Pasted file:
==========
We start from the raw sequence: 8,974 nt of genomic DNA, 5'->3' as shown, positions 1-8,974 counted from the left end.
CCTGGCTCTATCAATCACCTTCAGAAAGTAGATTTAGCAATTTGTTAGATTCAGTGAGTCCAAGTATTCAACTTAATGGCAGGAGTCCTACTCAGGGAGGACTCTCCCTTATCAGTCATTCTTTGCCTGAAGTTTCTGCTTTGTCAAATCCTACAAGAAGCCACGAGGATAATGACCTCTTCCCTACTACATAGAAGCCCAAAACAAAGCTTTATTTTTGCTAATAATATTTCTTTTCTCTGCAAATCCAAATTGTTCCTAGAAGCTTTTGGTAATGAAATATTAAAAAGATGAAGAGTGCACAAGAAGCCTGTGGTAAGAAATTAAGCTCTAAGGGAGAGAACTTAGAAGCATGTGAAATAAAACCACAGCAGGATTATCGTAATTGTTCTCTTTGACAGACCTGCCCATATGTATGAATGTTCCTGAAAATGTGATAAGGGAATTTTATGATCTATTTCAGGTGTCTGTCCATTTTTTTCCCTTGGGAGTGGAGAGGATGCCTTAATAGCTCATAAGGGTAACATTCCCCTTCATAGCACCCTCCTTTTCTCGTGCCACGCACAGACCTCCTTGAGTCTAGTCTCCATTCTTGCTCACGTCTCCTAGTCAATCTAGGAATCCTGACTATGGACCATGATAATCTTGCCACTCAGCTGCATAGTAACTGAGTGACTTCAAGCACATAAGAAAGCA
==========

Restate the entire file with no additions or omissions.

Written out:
We start from the raw sequence: 8,974 nt of genomic DNA, 5'->3' as shown, positions 1-8,974 counted from the left end.
CCTGGCTCTATCAATCACCTTCAGAAAGTAGATTTAGCAATTTGTTAGATTCAGTGAGTCCAAGTATTCAACTTAATGGCAGGAGTCCTACTCAGGGAGGACTCTCCCTTATCAGTCATTCTTTGCCTGAAGTTTCTGCTTTGTCAAATCCTACAAGAAGCCACGAGGATAATGACCTCTTCCCTACTACATAGAAGCCCAAAACAAAGCTTTATTTTTGCTAATAATATTTCTTTTCTCTGCAAATCCAAATTGTTCCTAGAAGCTTTTGGTAATGAAATATTAAAAAGATGAAGAGTGCACAAGAAGCCTGTGGTAAGAAATTAAGCTCTAAGGGAGAGAACTTAGAAGCATGTGAAATAAAACCACAGCAGGATTATCGTAATTGTTCTCTTTGACAGACCTGCCCATATGTATGAATGTTCCTGAAAATGTGATAAGGGAATTTTATGATCTATTTCAGGTGTCTGTCCATTTTTTTCCCTTGGGAGTGGAGAGGATGCCTTAATAGCTCATAAGGGTAACATTCCCCTTCATAGCACCCTCCTTTTCTCGTGCCACGCACAGACCTCCTTGAGTCTAGTCTCCATTCTTGCTCACGTCTCCTAGTCAATCTAGGAATCCTGACTATGGACCATGATAATCTTGCCACTCAGCTGCATAGTAACTGAGTGACTTCAAGCACATAAGAAAGCA